Another email chain obtained by Kickin’ the Tires, was also mentioned in court testimony by Busch’s executive assistant, Kristy Cloutier, who said it verified that Driscoll was disparaging her behind her back. In addition to remarks akin to something out of the teen flick ‘Mean Girls,’ the email dealt with a lack of paperwork from the AFF showing in-kind contributions for the use of Busch’s jet.
“I overheard Kristy bitching at Kurt yesterday about not getting any kind of tax letter from AFF for all of the airplane usage,” Driscoll wrote, in March 2012. “I know that Tanya calculated it and put it in our inkind contribution so please send the bitch what she is looking for and maybe on a monthly basis we can send her a letter so that we keep her happy. FYI—She got dumped by the only person she’s really dated in the last ten years (even though they have only gone out for a month or so) so now she is EXTRA bitchy and has more of a reason to hate me and anyone in a happy relationship.”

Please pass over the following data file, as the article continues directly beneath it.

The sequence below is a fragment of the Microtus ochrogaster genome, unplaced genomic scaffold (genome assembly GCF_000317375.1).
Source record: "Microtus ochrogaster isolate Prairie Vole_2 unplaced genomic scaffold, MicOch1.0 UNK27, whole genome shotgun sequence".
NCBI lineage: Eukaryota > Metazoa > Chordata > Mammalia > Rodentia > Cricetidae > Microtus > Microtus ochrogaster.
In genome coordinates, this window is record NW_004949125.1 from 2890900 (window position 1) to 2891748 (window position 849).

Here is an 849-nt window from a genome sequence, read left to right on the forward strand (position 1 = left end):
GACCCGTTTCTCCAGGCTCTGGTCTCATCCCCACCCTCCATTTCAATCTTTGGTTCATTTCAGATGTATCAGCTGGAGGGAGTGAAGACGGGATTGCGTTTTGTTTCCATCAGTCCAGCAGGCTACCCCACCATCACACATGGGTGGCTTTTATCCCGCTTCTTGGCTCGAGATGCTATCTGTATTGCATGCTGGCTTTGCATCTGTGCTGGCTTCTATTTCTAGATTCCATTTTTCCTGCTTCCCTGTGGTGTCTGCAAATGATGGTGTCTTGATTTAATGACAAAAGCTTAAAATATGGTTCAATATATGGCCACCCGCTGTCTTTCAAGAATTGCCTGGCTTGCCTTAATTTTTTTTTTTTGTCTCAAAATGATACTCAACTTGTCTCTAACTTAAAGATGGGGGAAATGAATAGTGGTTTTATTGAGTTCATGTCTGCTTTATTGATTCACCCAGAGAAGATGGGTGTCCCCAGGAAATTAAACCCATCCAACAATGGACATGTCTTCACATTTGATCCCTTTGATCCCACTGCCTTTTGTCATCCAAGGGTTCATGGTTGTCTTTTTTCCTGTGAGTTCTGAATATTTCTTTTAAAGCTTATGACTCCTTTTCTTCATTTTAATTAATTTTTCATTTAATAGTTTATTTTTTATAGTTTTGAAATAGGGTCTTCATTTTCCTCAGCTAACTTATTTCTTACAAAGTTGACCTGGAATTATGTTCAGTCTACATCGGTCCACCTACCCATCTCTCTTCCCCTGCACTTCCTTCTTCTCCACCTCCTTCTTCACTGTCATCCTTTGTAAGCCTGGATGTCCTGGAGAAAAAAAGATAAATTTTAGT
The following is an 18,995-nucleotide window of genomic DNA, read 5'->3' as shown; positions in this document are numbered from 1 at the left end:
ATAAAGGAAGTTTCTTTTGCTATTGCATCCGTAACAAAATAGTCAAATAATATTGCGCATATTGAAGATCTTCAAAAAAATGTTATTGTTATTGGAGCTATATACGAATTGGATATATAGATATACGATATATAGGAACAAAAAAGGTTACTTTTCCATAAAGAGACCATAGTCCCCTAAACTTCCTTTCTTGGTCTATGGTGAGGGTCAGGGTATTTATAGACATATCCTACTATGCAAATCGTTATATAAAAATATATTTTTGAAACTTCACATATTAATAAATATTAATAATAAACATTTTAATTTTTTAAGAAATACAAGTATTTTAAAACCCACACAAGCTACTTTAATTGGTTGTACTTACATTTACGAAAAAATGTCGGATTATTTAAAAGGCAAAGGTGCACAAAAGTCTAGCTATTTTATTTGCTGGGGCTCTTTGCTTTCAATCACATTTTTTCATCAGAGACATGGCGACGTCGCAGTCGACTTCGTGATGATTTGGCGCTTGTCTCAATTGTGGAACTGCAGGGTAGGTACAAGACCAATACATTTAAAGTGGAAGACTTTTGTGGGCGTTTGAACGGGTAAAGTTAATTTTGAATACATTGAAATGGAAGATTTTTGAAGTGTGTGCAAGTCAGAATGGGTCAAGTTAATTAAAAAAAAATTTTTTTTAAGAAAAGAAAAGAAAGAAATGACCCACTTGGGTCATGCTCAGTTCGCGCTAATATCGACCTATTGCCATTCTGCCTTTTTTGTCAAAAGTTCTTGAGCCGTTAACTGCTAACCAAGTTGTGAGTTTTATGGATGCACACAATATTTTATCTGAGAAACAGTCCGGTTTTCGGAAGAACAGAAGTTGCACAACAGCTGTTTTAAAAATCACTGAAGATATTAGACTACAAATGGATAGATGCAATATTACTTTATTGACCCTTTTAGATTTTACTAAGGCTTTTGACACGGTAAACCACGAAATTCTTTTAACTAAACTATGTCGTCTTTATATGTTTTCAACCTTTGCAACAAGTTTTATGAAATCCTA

Neither Webster nor Wiedorfer responded requests for comment sent via email by Kickin’ the Tires about tax issues or any potential negative publicity foisted upon the Armed Forces Foundation as a result of Driscoll’s actions.
UPDATE: After making her objections to the article known via text and email and stating repeatedly she and her attorney needed the physical address of Kickin’ the Tires because, “we need to mail you something that can’t go to a PO box and must be signed for,” Driscoll decided to refute what she said was inaccurate or taken out of context. Her statement, which claims the emails are from disgruntled former employees trying to assist her ex-husband in a custody battle, is contained below (unedited), along with a statement she purports to be from Armed Forces Foundation board member, Hugh Webster.
“Some of the former disgruntled employees and contractors that contributed to this story were involved in trying to help my ex-husband in the custody battle he initiated in 2011 and again in his current and ongoing quest of 2014. One of them was also related to Mr Hermanstorfer and the other was a former room mate. Some of these same people were also listed as potential witnesses by Rusty Hardin in court. It’s a shame that their comments were given any weight instead of being seen for what they are as an obvious attempt to further my ex-husband & Mr Busch’s positions.”